The court then held that Pacific did not meet its initial burden of proving that Duarte made misrepresentations on the insurance application. The court cited the actual language of the first application question at issue — “Has damage remained unrepaired from previous claim and/or pending claims, and/or known or potential (a) defects, (b) claim disputes, (c) property disputes, and/or (d) lawsuit?” The court stated that this question had “garbled syntax” and was “utterly ambiguous.” The court found that the evidence submitted by Pacific showed that Duarte knew of claims and/or disputes concerning the property. However, the court rejected Pacific’s position that the question required the answer, “yes” if there was unrepaired damage, any open or pending claims, potential defect, property disputes or potential lawsuits. Instead, given the question’s construction, the court determined the question could be reasonably construed as asking whether damage has “remained unrepaired” from various past events, such as a “previous claim” or a property dispute or lawsuit. Given the question’s ambiguity, the court found that Duarte properly answered, “no” because he reasonably interpreted the question to ask whether the property had unrepaired damage associated in some way with previous or pending claims, defects, claims disputes, property disputes or potential lawsuits.
With regard to the second application question — “Is there any type of business conducted on the premises?” — the court noted that Pacific submitted evidence that showed that Duarte knew the tenant and tenant/daughter occasionally sold motorcycle parts from the rental property. Nonetheless, the court held that Duarte properly answered, “no,” because he reasonably interpreted the question as referring to “regular and ongoing business activity,” of which there was none to his knowledge.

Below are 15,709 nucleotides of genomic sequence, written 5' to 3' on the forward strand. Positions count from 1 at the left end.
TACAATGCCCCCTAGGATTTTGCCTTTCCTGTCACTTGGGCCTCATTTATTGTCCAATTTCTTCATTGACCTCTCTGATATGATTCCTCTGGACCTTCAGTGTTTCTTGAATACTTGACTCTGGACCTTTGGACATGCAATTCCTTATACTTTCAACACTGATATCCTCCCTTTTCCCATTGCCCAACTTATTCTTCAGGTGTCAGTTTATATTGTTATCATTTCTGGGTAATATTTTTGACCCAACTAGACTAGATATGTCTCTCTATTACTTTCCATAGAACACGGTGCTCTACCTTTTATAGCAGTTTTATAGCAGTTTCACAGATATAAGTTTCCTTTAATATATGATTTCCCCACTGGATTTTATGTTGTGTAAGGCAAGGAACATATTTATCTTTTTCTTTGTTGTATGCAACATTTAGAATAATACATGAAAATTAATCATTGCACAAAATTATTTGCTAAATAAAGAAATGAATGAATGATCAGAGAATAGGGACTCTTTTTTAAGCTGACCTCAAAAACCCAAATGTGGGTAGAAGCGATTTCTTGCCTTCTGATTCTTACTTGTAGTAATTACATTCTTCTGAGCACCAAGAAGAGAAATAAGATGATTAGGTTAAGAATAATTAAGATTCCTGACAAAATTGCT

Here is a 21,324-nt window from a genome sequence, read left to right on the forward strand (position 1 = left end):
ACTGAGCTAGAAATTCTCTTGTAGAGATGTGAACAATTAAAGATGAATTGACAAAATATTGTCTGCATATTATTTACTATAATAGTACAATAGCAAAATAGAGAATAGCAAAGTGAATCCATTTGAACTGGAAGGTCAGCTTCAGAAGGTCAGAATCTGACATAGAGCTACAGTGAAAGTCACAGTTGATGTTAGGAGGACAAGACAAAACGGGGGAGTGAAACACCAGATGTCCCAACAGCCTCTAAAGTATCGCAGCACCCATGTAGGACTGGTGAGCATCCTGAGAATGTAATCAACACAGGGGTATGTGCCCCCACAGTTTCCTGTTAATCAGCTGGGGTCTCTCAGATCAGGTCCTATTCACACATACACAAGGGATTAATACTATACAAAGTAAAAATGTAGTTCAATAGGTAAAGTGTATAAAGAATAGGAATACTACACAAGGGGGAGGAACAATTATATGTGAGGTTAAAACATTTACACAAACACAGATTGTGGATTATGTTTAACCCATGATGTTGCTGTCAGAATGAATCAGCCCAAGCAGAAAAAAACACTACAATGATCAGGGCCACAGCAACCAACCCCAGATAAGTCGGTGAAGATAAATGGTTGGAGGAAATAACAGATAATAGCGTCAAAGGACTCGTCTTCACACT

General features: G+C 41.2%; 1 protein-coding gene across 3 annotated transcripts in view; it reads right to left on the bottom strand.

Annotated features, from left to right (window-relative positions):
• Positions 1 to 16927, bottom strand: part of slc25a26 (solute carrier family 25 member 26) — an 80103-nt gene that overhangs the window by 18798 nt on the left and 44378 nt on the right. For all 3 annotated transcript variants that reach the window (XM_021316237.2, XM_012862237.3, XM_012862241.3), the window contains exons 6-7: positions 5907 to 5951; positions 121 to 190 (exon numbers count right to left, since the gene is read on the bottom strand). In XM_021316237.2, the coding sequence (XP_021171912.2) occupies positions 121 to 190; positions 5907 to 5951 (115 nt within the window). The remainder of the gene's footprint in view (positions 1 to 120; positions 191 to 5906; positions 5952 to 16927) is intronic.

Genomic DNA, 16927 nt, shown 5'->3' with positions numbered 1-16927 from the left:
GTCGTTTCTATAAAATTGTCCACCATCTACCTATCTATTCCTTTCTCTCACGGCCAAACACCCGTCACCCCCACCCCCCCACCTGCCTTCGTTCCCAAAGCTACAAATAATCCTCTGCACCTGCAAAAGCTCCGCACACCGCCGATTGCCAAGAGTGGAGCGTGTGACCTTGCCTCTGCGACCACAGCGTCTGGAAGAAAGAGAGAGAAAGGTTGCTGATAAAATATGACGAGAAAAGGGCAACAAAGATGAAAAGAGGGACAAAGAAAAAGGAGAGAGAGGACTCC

The court of appeal concluded that the trial court erred in determining that Pacific’s rescission defense defeated Duarte’s claims. On this basis, the appellate court reversed the trial court’s order granting Pacific’s motion to summary judgment and denying Duarte’s motion for summary adjudication. It remanded the case to the trial court to rule on Duarte’s summary adjudication motion on the unaddressed grounds of whether there was a potential for coverage as to the duty to defend.
As demonstrated by the Duarte case, California courts will grant rescission to insurers if there is evidence the insured materially misrepresented information on the insurance application. However, insurers still carry the burden of proving a material misrepresentation and not that there is a difference of opinion as to the meaning of questions on the insurance application. Insurers cannot take for granted that the questions on their applications are clear and unambiguous simply because they mirror the substance of underwriting guidelines. Rather, insurers must review their application questions from the applicant’s perspective to determine whether the questions are understandable to a reasonable person and if they truly ask for the information the insurer wishes to obtain.